Long-Term Follow-Up After Closure of Patent Foramen Ovale in Patients With Cryptogenic Embolism

Gladys Janssens, Nina van der Hoeven, Jorrit Lemkes, Maarten Van Leeuwen, Peter van de Ven, Stijn Brinckman, Jorik Timmer, Martijn Meuwissen, Arno Van Der Weerdt, Tim Ten Cate, Jan Piek, Clemens von Birgelen, Roberto Diletti, Javier Escaned, Albert van Rossum, Robin Nijveldt, Niels Van Royen

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Background: Patent foramen ovale (PFO) closure is the gold standard for treating patients with cryptogenic stroke and PFO. However, scarce data exist on the long-term outcomes following PFO closure. Objectives: The purpose of this study was to determine the long-term (>10 years) clinical outcomes (death, ischemic, hemorrhagic events) following transcatheter PFO closure. Methods: We included 201 consecutive patients (mean age: 47 ± 12 years, 51% women) who underwent PFO closure due to a cryptogenic embolism (stroke: 76%, transient ischemic attack [TIA]: 32%, systemic embolism: 1%). Echocardiographic examinations were performed at 1- to 6-month follow-up. Ischemic and bleeding events and antithrombotic medication were collected at a median follow-up of 12 years (range 10 to 17 years), and follow-up was complete in 96% of the patients. Results: The PFO closure device was successfully implanted in all cases, and residual shunt was observed in 3.3% of patients at follow-up echocardiography. A total of 13 patients died at follow-up (all from noncardiovascular causes), and nondisabling stroke and TIA occurred in 2 and 6 patients, respectively (0.08 strokes per 100 patient-years; 0.26 TIAs per 100 patient-years). A history of thrombophilia (present in 15% of patients) tended to associate with a higher rate of ischemic events at follow-up (p = 0.067). Bleeding events occurred in 13 patients and were major (intracranial bleeding) in 4 patients (all of them under aspirin therapy at the time of the event). A total of 42 patients stopped the antithrombotic treatment at a median of 6 months (interquartile range 6 to 14 months) post-PFO closure, and none of them had any ischemic or bleeding episode after a mean of 10 ± 4 years following treatment cessation. Conclusions: PFO closure was associated with a low rate of ischemic events (stroke, 1%) at >10 years of follow-up. Major bleeding events occurred in 2% of the patients (all of them in patients on antiplatelet therapy). One-fifth of patients stopped the antithrombotic therapy during the follow-up period (the majority within the first-year post-PFO closure), and this was not associated with any increase in ischemic events at long-term follow-up.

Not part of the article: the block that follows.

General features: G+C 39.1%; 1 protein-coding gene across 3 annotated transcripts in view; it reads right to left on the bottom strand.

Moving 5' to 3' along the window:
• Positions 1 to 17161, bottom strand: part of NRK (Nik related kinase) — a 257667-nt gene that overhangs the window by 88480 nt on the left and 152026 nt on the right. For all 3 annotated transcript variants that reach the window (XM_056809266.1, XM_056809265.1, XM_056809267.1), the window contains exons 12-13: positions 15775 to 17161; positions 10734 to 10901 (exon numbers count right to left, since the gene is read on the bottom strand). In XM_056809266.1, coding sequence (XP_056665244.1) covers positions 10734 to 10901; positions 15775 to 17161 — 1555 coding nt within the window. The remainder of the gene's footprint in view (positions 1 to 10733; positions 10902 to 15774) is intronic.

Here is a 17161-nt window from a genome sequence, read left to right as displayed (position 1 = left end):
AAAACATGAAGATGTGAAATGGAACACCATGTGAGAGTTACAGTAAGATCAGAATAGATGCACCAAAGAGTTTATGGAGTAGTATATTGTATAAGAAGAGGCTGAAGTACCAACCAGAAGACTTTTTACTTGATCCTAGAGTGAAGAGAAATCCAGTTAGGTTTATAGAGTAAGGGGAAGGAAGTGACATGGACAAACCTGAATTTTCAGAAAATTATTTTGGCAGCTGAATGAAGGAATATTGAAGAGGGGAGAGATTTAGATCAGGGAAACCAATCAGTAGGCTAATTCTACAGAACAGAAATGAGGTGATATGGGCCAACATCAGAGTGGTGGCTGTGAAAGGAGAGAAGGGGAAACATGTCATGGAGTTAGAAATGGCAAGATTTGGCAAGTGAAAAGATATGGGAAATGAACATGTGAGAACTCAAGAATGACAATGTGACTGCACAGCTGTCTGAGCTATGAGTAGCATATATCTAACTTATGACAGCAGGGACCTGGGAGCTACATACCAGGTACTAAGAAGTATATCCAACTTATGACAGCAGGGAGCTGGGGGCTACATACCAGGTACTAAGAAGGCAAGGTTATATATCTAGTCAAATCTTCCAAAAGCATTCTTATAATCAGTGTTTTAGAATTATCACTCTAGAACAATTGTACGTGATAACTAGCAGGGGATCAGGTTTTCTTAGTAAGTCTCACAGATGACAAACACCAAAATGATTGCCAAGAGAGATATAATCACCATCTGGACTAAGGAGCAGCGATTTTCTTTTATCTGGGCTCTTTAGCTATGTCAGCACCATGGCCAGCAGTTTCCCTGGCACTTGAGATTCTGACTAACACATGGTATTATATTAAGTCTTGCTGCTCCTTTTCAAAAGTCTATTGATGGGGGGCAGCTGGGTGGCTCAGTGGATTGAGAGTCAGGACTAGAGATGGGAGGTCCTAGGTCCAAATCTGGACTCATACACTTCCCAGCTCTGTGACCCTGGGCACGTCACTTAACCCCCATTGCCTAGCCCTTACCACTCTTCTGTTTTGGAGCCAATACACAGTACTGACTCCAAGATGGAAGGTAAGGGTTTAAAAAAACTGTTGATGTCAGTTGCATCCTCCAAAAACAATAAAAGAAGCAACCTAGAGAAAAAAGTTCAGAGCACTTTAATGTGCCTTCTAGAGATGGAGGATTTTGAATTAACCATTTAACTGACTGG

Original languageEnglish
Pages (from-to)278-287
Number of pages10
JournalJournal of the American College of Cardiology
Issue number3
Publication statusPublished - 29 Jan 2019

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